Archive for the ‘Progress’ Category

Change in command

Thursday, January 22nd, 2009

The inauguration of Barack Obama signals change in many areas, and there are anticipated numerous policy and execution differences in the area of climate research, environmental policy, and primarily energy.

His speech used the word “planet” twice, once modified by “warming”, and once after “threaten” referencing our energy use strengthening our adversaries. “Science” will have “it’s rightful place.”

As significant as what was said, was what wasn’t said. Not once did the new President mention ‘oil’, coal or ‘environment’. He didn’t say ‘constitution’, but did mention “founding documents.”

Over the next few months, the debate about energy in particular will reference the science on climate. The economic ramifications (“economy” mentioned just three times) of these will bring out the vested interests of those who stand to lose something in reworking the energy infrastructure, and the money to muster forces both on ‘K’ Street and the halls of Congress.

“New” (mentioned eleven times) thinking will be called for. And that is no different here at Ceilings Unlimited. Starting shortly, the film will be available for download, purchase direct on DVD. We will be making the ideas embedded in the film identities on social networks, and seeking the communities most interested in the application of science and business thought to the climate issue.

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“Planet in peril”

Wednesday, November 5th, 2008

Yesterday’s victory by Barack Obama has historical implications. But for the climate change story, not so much. Yes, a new administration will change the national policy on climate, and attack energy in a new way. But this was going to be true of a McCain administration too, albeit in a distinctly different way.

So it begs the question- how different? How far into the century of progress alluded to by Barack Obama will the next year take us? Will the now dominant Democratic party divide itself to its various factions and fight over old turf of regulation and entitlements or will it hew to the unification theme that was clearly resonating for voters?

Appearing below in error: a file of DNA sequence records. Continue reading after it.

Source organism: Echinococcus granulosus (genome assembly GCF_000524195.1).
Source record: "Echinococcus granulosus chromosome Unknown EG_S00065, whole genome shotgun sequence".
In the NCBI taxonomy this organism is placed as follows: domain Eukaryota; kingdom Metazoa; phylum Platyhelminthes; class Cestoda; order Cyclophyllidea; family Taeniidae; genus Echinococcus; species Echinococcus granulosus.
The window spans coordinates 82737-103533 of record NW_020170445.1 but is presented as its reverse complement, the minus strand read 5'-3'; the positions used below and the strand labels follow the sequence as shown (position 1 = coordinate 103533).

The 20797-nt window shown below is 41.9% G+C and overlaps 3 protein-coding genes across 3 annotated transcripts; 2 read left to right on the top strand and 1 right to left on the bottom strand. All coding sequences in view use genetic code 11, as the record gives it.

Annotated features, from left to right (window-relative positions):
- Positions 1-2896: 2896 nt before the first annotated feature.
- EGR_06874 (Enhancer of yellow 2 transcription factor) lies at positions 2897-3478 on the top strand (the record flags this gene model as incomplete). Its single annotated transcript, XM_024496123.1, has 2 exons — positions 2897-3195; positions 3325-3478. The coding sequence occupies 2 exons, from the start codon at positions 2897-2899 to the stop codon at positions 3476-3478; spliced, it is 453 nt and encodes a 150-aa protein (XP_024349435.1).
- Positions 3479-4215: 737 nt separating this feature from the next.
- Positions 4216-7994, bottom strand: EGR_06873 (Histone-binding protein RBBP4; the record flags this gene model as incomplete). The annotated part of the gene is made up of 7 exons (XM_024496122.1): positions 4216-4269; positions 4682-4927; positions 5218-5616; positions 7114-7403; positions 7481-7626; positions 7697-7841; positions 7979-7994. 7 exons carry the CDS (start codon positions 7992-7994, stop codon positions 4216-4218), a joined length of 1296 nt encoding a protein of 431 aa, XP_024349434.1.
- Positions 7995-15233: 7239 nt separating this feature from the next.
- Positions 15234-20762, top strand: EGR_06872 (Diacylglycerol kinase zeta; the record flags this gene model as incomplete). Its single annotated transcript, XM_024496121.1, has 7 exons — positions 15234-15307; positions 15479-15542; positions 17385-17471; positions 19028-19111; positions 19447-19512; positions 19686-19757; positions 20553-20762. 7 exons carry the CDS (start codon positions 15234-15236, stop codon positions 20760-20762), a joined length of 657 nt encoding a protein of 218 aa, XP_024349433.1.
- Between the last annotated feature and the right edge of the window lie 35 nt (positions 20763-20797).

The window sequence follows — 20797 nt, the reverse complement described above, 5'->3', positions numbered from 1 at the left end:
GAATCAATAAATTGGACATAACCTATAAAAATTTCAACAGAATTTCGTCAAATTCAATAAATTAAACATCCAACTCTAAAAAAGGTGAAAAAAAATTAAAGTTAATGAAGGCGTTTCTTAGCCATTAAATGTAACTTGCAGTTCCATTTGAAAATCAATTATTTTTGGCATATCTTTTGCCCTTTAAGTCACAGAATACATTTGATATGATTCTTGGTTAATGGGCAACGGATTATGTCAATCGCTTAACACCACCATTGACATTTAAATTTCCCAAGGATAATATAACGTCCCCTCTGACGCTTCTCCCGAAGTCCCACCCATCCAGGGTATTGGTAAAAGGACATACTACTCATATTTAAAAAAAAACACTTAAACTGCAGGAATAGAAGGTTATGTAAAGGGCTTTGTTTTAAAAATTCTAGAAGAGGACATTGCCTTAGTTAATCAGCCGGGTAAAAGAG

One thing is clear, from a communication analysis. Only one phrase in the eighteen minutes of eloquence from the President elect referenced the climate issue, arguably by the scales measuring time and planetary space, the largest that face us. And it can be interpreted many ways that don’t reference the environment, nature or any other aspect of climate.

For the planet peril that clearly most dominates at the moment is not a construct of chemistry or physics, but of man. It is economics, and the toolbox of those who have succeeded in its ways, power. Will the forces that have done well in the current economic system be swept up and transformed by the army of hope? Will ‘yes we can’ be directed in ways that crack the walls of those who resist innovation, much less justice? The story of climate can be either the leading example of inclusive reinvention, or a casualty of those that cannot see beyond short term balance sheets.

The answers, of course are in the execution. And the optimism here is that the people that organized, built and ran a campaign that was capable of capturing the Presidency of the most powerful nation on the planet by a candidate that has numerous strikes against him ( black, broken home, middle name Hussien, etc. etc.) can bring that same vision discipline and execution to running a government.

From all indications, those in the climate change space in government are ready to do more, share more and help a proactive policy team go forward.

Calm in the face of the storm

Tuesday, October 28th, 2008

Sunday Stanley Fish published a report of the campaign that points out how this election, and others in the past, is being won by the person saying the least.
Last night I attended a presentation by Will Steger, polar explorer and climate change activist. Steger has witnessed ‘on the ground’ the extraordinary changes at either pole during the recent decade. He has before and after pictures with himself in the picture! Both during his presentation and the Q& A he repeatedly used a moderate voice and deflected questions of blame. He recommended ‘putting on a coat and in order to convince the most resistant.
Certainly since early in this century, we have been subjected to the politics of fear. Most of the existing productions on climate focus on the scary outcomes. It is hard to avoid, given that the scale of climate is so big- beyond the horizon of either our experience or lifetimes. When something the size of the Larsen Ice Shelf can collapse and dissipate in a short time, it definitely is sobering.
But the calm response, as evidenced by Obama in the presidential campaign, is what creates positive response. This was the creative choice made during the production.
We are now in the process of finding out whether those controlling the distribution channels will respond as the public has.

Screening the public

Wednesday, October 22nd, 2008

With the election looming, and the two candidates both pitching some variation of rebuilding the US economy with green business, the crisis of confidence will be focusing on the how and what of reinventing how we live. With this in mind, we staged a screening of “Proof or Propaganda” for a large group. We gathered about 140 people in a room, showed them the production, and asked them to comment, rate, and discuss.